Sexton scored two great tries and nailed that second half pressure penalty to win the Six Nations, but if we had lost he would have shipped a share of blame due to the two missed kicks in the first half. But he was saved by the intervention of three of his less experienced team-mates. "Merci," he said to them. The French is getting better every day.
Only now in the calm after the storm can a proper report be written of the game's last plays.
The French were singing La Marseillaise, as if they had already won. Up the field they swept. Exhausted Ireland were outnumbered and outflanked. The clock was ticking away faster than our hearts.
Dave Kearney took a massive gamble. The French looked certain to score in the corner. All they had to do was transfer the ball efficiently, but out bolted Kearney who left his wing to get to the giant second-row Pascal Pape.
Kearney didn't quite nail Pape before he got the ball away, but he did enough to ensure the final pass dribbled forward. The wait for the TV ref's call was excruciating. Most of the French in our stand thought it was a try.
This French man in a purple trousers celebrated by kissing his young son who was also wearing purple trousers. They're mad for the purple pants in France.
The RTE viewing figures will be given at around a million, but the real numbers for that last play will be just five. The famous five; with hearts and lungs as sound as a smith's bellows.
The rest of Ireland were out in the garden, or in a toilet, or under a hedge, or hugging each other for comfort, unable to watch, praying like mad, and breaking into old jars of left-over valium from the time the oul fellah had the bad back or the mother had the change or ransacking drawers for brown paper bags.
The try was disallowed. Scrum for Ireland. Dave I hope you still have the programme we gave you at the back of the posts where ROG scored his famous drop-goal to win the Grand Slam in 2009. Now you have two winning programmes. And Dave, you're in this one.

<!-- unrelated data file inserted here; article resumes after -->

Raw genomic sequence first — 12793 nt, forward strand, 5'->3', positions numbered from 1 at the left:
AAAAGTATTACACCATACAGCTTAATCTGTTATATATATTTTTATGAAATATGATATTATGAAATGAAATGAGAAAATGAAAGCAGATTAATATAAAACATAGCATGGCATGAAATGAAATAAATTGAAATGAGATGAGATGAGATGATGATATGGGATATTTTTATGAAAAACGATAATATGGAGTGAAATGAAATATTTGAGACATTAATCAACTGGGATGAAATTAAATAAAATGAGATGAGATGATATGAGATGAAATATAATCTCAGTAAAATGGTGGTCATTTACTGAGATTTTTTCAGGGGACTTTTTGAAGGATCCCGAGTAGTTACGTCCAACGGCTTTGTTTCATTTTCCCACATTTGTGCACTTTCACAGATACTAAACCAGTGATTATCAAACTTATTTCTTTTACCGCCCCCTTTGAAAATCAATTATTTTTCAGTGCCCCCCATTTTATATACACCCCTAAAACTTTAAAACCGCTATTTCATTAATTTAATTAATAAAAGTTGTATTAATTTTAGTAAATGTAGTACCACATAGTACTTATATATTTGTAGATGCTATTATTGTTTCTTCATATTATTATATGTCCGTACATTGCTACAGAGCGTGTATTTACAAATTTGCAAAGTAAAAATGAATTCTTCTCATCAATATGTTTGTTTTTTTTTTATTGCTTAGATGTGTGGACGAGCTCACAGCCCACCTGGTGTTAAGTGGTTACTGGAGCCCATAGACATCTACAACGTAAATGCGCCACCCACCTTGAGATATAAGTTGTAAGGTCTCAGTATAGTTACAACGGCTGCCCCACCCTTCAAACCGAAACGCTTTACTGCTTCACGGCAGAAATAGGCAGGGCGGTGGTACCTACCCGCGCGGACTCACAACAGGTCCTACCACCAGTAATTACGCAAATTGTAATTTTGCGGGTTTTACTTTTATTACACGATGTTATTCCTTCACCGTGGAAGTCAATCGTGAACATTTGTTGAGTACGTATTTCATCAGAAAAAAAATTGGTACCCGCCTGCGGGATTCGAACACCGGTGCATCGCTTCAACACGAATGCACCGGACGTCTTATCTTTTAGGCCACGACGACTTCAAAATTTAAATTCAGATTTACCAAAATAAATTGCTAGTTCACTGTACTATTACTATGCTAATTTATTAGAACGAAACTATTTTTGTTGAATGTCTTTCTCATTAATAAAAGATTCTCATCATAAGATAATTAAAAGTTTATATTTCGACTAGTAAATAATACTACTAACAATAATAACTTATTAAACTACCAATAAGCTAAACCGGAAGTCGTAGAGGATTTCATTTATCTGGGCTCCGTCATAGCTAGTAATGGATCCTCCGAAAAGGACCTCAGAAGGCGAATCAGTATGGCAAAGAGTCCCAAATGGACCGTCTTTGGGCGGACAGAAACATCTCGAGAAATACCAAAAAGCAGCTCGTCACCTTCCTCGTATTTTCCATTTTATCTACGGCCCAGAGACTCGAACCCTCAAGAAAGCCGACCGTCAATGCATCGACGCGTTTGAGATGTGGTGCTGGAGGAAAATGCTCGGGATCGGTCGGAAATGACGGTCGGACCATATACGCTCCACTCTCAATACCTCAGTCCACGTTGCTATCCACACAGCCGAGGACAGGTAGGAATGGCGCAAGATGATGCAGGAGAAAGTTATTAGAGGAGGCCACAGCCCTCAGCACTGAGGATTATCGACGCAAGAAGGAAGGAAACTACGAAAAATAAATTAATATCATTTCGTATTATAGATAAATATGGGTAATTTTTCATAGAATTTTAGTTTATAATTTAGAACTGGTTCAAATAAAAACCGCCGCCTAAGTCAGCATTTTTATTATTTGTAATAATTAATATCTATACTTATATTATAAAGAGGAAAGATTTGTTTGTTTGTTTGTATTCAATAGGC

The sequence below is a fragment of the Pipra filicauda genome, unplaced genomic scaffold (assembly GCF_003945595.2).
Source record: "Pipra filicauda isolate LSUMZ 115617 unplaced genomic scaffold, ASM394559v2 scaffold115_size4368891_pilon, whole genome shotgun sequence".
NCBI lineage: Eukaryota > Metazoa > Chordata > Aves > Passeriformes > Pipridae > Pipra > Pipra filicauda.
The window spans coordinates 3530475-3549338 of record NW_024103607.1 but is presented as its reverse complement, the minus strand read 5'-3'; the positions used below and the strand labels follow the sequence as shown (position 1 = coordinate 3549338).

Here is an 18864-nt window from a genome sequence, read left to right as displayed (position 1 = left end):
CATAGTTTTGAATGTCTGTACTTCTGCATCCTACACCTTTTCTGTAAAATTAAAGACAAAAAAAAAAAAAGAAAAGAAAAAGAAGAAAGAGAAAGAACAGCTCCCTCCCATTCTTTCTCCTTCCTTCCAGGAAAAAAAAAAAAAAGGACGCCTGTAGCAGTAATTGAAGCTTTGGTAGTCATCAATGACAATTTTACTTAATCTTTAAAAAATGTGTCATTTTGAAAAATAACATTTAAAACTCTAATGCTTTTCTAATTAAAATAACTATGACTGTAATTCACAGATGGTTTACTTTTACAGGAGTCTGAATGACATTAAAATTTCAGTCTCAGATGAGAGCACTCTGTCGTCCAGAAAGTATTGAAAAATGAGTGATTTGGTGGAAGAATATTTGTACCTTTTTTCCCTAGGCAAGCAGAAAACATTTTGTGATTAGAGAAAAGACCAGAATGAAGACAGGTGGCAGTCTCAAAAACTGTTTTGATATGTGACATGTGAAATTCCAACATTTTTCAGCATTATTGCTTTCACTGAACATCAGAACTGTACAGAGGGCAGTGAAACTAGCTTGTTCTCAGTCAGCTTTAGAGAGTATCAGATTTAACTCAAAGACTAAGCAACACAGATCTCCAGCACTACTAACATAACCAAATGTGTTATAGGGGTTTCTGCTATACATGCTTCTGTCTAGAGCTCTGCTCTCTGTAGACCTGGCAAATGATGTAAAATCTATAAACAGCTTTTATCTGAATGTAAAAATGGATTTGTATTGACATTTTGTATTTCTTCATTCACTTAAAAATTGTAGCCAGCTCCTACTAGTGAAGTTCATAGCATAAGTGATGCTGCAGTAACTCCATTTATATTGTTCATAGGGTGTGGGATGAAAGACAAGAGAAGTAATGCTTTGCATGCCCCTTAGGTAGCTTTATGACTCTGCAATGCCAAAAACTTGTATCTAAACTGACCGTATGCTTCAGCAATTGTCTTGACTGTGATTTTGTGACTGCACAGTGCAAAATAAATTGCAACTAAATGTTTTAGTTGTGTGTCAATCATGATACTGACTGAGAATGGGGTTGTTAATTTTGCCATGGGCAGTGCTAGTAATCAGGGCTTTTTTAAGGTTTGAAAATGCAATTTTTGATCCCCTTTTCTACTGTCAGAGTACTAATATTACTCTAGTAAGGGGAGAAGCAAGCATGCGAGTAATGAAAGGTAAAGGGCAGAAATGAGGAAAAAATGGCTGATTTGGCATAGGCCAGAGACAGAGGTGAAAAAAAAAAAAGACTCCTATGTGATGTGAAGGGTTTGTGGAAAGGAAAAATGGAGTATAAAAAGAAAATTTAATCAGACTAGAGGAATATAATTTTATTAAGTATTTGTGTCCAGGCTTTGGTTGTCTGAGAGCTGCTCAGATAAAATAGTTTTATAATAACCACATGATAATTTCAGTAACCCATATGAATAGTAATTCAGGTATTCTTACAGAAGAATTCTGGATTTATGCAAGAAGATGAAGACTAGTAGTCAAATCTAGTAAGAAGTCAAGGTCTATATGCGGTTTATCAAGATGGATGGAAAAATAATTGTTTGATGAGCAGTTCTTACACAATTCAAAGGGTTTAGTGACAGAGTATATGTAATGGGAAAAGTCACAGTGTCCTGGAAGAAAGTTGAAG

Back into the house with the one million. Ireland lose the scrum. The French have it. They're setting it up for the drop-goal.
Back out again go the million. The million pine for Brian. Will his last cap end in tragedy? The off-the-fags smokers are mummified in nicotine patches. An old lady told us she blamed herself for not replacing the red bulb that was supposed to light up The Sacred Heart.
The two relative rookies Devin Toner and Chris Henry saved the day. They grabbed the Frenchman carrying the ball and embraced him in a suffocating waltz. The rest of the pack back them up.
You could pack the Irish eight into a lunch box. They are all for one and one for all. Mr Walsh, the referee, gives the scrum to us and with a dramatic flourish he blows the final whistle. Ireland are the Six Nations champions.
Back in go the one million to the TV.
The French father and son in the purple pants stand to applaud both teams. So do the rest of the 80,000 in the ground. So do we all. Even now a week on, the encores are still being clapped in every part of our country and our collective unconfined joy has not diminished one bit.